Education Commission of the States • 700 Broadway, Suite 810 • Denver, CO 80203-3442 • 303.299.3600 • Fax: 303.296.8332 • www.ecs.org
Advanced Placement: State Mandates AP Course Offerings

Advanced Placement (AP), first established in 1955 as a program for gifted students, has seen tremendous growth since the 1990s. This database provides information on state policies and programs to support AP offerings in the states.

State mandates AP course offerings: This indicates whether state policy requires all high schools in a state to offer one or more AP courses. AP courses are often less plentiful in low-income and high-minority schools and districts. Requiring all high schools to offer a minimum number of AP courses helps ensure greater equality of AP course availability between higher-income and lower-income schools. Currently, only three states -- Arkansas, Indiana and South Carolina -- mandate that all high schools offer AP courses. West Virginia, which currently requires all districts (but not all high schools) to offer AP courses, will require all high schools to offer at least four AP courses or the IB program, effective with the 2008-2009 school year. Mississippi will require all districts (but not all high schools within a district) to offer AP courses, effective with the 2007-2008 school year.

This information was collected from statutes and state board regulations from April to August 2006, and will be updated as new policies are enacted.

Sources for all data points are accessible through this link.

This database was compiled by Jennifer Dounay, project manager, ECS High School Policy Center. For questions, additions or corrections: 303.299.3689 or jdounay@ecs.org.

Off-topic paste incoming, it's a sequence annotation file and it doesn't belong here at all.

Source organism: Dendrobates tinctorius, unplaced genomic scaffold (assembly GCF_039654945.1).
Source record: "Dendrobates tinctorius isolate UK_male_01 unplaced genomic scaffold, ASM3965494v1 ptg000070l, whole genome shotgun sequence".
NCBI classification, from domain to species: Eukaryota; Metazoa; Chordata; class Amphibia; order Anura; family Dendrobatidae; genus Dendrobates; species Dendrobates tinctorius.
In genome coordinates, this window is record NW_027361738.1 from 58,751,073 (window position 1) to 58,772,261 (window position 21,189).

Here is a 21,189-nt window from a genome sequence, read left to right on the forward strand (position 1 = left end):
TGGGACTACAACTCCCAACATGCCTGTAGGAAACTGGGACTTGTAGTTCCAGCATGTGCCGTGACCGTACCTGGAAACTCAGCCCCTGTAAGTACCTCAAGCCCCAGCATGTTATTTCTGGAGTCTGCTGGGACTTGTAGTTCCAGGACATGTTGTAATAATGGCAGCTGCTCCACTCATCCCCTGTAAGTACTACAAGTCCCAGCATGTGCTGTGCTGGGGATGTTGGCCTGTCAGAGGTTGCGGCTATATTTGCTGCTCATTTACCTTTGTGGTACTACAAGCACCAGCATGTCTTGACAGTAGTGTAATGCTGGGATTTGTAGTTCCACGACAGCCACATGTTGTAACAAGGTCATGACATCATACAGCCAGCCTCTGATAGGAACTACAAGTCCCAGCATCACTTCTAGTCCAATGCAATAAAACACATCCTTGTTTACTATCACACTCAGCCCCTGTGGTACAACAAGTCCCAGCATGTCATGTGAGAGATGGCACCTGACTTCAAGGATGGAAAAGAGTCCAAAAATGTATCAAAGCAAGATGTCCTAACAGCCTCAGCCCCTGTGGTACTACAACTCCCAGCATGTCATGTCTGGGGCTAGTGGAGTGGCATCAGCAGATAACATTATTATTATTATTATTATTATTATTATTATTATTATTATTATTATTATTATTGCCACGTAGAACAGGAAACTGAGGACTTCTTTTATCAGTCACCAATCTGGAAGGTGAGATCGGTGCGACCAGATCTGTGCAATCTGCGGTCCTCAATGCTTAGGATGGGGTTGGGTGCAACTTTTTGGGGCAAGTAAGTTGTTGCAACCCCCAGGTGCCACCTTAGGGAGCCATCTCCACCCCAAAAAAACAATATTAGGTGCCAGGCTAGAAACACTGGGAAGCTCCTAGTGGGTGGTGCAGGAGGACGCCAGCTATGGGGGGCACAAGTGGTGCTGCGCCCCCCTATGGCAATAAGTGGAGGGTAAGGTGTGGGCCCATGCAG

State mandates AP course offerings
Arkansas Yes. Beginning with the 2008-2009 school year, all high schools must offer at least 4 AP courses, adding at least 1 core course each year. In addition, beginning with the 2008-2009 school year, all districts must offer 1 AP course in each of 4 areas: English, math, science and social studies. These offerings must be phased in over a 4-year period beginning in the 2005-2006 school year. Unlike districts, however, high schools are not required to offer courses in specific subject areas.

Districts must also offer pre-AP courses. "In order to prepare students for the rigor inherent in AP courses, it is recommended to begin with the 2004-2005 school year by offering Pre-AP courses to prepare students for the demands of AP coursework. Aligned with the four (4) required AP courses, the Pre-AP courses will be fully operational by the 2008-2009 school year." A district pre-AP program must follow a clearly recognizable sequence, i.e., 6th, 7th, 8th, 9th, 10th grade pre-AP English, 11th grade AP English Language and Composition, 12th grade English Literature and Composition.

Statute exempts any high school offering the International Baccalaureate (IB) Diploma Program from the requirement to offer AP and pre-AP courses. However, in practice in the state, high schools offering IB are also expected to meet the AP offering mandates of non-IB high schools.
Idaho No, although effective with the 2007-2008 school year, all high schools must either offer "advanced opportunities," (defined as AP courses, dual credit courses, Tech Prep, or IB programs), "or provide opportunities for students to take courses at the postsecondary campus."